The monk, who spoke on the condition of anonymity for fear of reprisals, said the beatings ended only when he agreed to make a videotaped denunciation of the Dalai Lama.
"They made me agree to a confession saying all the things I did was because I got instructions from the Dalai Lama," the monk said. He said he believes he was singled out because of his support for a group of 13 monks who drafted a 2007 proposal calling for the preservation of Tibetan language and culture.
The monk's account accords with those by scores of others who were interviewed for the Human Rights Watch report. "When the monks were tortured in detention, it was often because they refused to denounce the Dalai Lama," said Nicholas Bequelin, the China researcher for Hong Kong-based Human Rights Watch.
"There is no doubt that many Chinese state policies are aimed at diluting or reshaping Tibetan traditional culture in a way that is innocuous to the state," Bequelin said.
The main repositories of Tibetan Buddhist culture are the monasteries - which were also the source of the 2008 uprising - and the government has since attempted to increase its control over them, setting up "management committees" to ensure that the senior monks toe the correct political line.
Chinese official media reported last month that Du Qinglin, chief of the Communist Party's United Front Work Department, which oversees Tibet policy, said monasteries must take the lead in "anti-separatist struggles."
For many Tibetans, the front line in the cultural struggle is linguistic. Some complained that even in the supposedly autonomous prefectures of Qinghai, signs in Chinese outnumber those in Tibetan. In government offices, Tibetans say, they are forced to speak Chinese. And they worry that Tibetan is not being taught in schools on an equal footing with Chinese.
Some who have been resettled have returned to the nomadic life, but often while keeping older relatives and children in the towns to be closer to medical care and schools.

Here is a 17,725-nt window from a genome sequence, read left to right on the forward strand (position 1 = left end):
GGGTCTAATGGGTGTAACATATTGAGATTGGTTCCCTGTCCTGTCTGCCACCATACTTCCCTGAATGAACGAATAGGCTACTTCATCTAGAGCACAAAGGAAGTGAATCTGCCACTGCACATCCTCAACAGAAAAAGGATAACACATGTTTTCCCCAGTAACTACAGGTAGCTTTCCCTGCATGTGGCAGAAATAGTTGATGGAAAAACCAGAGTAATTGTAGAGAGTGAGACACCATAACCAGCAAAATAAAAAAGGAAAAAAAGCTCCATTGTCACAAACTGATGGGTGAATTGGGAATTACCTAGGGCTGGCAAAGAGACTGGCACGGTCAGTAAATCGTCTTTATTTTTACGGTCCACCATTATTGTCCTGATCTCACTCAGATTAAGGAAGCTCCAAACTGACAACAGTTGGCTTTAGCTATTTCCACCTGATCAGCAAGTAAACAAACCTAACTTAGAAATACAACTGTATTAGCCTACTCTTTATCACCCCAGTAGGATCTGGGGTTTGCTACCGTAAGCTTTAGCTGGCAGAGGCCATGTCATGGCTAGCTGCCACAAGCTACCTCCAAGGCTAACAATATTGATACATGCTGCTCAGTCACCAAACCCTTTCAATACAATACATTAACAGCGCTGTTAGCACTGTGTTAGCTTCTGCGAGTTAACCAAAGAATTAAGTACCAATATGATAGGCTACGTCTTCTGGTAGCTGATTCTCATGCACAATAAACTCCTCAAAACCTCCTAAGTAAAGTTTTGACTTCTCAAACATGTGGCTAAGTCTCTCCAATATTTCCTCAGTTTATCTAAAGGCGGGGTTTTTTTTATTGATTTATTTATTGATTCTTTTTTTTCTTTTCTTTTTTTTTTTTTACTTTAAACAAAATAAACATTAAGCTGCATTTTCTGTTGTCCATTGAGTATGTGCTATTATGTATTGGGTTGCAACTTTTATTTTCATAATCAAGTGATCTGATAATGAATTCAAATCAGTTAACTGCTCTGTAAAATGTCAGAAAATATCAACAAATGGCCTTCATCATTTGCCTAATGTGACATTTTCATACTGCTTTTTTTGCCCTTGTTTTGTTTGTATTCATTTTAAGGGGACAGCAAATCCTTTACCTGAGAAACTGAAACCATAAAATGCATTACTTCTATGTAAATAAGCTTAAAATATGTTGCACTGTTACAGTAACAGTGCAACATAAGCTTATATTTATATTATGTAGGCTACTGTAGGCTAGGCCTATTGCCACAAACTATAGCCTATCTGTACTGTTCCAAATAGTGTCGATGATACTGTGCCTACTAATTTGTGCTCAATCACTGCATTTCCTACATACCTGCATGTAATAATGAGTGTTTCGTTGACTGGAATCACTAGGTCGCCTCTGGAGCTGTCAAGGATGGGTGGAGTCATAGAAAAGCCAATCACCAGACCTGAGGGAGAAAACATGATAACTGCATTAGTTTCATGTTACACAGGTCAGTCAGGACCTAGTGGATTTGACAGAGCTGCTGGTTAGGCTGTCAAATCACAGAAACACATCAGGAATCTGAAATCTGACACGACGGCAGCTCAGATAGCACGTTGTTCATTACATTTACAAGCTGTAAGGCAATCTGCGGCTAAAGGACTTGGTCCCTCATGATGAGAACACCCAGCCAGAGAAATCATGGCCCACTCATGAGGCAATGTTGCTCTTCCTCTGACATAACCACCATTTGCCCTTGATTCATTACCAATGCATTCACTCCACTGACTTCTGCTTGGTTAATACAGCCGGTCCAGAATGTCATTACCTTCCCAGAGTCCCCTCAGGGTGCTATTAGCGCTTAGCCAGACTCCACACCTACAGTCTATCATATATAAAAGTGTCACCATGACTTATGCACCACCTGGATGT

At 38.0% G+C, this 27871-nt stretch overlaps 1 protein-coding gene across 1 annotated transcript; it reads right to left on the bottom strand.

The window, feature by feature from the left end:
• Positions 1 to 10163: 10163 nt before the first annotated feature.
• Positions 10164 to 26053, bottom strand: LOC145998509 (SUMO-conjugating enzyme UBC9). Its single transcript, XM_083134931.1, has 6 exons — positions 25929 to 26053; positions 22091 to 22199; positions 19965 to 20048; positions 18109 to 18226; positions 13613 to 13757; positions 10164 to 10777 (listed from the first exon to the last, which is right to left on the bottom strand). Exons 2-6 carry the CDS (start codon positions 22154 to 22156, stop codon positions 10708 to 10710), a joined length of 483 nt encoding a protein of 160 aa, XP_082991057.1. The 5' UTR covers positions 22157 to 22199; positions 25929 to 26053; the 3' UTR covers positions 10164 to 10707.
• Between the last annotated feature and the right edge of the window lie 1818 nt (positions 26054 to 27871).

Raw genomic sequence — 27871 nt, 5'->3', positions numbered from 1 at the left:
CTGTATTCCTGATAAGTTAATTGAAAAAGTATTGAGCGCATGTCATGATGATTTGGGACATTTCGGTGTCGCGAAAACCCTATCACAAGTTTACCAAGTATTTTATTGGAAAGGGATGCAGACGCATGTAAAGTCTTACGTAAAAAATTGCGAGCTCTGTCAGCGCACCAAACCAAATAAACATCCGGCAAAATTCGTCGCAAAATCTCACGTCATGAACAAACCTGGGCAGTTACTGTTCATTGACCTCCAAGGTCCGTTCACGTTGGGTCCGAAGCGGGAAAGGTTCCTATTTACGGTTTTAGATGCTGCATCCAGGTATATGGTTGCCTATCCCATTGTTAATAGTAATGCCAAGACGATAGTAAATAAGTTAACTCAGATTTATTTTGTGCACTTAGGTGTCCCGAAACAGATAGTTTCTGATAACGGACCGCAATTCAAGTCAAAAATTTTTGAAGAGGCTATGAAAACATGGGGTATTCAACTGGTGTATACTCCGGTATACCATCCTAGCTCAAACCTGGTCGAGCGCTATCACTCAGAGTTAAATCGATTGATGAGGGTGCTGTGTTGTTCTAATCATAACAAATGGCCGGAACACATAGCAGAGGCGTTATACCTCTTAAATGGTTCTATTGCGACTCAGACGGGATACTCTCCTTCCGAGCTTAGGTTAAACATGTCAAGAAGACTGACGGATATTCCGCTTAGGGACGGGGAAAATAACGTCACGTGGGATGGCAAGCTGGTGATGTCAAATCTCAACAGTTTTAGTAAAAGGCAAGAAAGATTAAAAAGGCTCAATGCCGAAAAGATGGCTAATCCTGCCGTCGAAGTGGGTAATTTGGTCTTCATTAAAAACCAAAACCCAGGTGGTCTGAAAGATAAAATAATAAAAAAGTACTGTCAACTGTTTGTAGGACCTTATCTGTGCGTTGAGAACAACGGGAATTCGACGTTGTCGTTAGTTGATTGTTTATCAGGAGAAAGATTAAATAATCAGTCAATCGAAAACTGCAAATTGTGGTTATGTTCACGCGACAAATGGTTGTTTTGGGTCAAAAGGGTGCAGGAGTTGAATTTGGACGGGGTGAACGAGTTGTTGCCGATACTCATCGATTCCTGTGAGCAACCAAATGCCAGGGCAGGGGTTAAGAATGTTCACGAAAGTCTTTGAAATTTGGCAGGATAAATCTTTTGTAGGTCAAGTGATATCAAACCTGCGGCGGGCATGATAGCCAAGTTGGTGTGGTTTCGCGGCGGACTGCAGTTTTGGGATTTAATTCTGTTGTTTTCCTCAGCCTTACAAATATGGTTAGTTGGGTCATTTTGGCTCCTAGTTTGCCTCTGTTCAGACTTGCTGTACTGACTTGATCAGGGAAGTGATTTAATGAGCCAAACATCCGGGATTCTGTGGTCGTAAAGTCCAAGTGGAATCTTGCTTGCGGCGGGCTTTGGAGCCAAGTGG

"It was pretty hard to find a job there," said Gartsang Cerang, 36, who lived in the resettlement town of Dowa before returning to the grasslands three months ago. "Life in the town was pretty hard." He has to start over now - he has only half a dozen yak and two sheep and lives in a tent with his daughter Nam Turji, 17. He left two children, ages 13 and 14, in town.
Marjo Herji, 30, said many of the herdsmen on the mountainside overlooking Qinghai Lake have left to work in the tourist shops. But she said she and her husband plan to stay. "It's hard for us to do any other job. We don't have any special skills," she said, churning yak milk into butter with a hand-cranked machine.
But she left her daughter in the village so the girl can attend first grade and she hopes her daughter does not follow in the herder's life. "It's better for her to become a literate person," she said.
China is developing Qinghai Lake as a major attraction for Chinese tourists, and some Tibetans have found jobs shuttling visitors in electric golf carts, renting local costumes or letting tourists pose for photographs with rare white yaks. But they say the pay is scant and the tourist season short. Life on the grasslands is hard, too, they say, but they could sustain themselves with their herds.
It is difficult to see how even a political settlement that allowed the Dalai Lama to return could reverse some of the trends underway on the Tibetan Plateau, but according to Barry Sautman, a Tibet expert at the Hong Kong University of Science and Technology, "if he were there, he could have quite a bit of influence with the central government."
Tibetans are hopeful - and waiting.